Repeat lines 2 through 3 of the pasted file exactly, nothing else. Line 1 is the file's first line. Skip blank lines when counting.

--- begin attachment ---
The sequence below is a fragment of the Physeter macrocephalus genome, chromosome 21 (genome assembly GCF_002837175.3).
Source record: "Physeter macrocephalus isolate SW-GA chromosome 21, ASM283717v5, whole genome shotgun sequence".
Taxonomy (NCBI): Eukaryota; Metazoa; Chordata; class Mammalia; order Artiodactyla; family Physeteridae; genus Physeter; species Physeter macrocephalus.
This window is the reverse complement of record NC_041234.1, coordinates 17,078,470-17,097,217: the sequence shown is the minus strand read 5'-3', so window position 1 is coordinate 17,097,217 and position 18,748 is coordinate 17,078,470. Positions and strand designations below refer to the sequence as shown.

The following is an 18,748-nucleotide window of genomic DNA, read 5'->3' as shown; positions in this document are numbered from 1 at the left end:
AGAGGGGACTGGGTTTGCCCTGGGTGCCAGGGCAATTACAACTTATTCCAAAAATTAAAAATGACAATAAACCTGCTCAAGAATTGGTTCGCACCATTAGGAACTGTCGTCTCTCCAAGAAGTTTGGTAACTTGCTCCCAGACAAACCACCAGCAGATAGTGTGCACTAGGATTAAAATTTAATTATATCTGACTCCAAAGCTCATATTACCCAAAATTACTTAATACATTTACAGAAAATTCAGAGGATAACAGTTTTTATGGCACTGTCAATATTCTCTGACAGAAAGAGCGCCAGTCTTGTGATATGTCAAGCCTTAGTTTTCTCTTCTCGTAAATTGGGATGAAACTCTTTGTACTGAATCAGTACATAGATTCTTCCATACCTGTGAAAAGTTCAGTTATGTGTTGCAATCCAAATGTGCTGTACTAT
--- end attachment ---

Source record: "Physeter macrocephalus isolate SW-GA chromosome 21, ASM283717v5, whole genome shotgun sequence".
Taxonomy (NCBI): Eukaryota; Metazoa; Chordata; class Mammalia; order Artiodactyla; family Physeteridae; genus Physeter; species Physeter macrocephalus.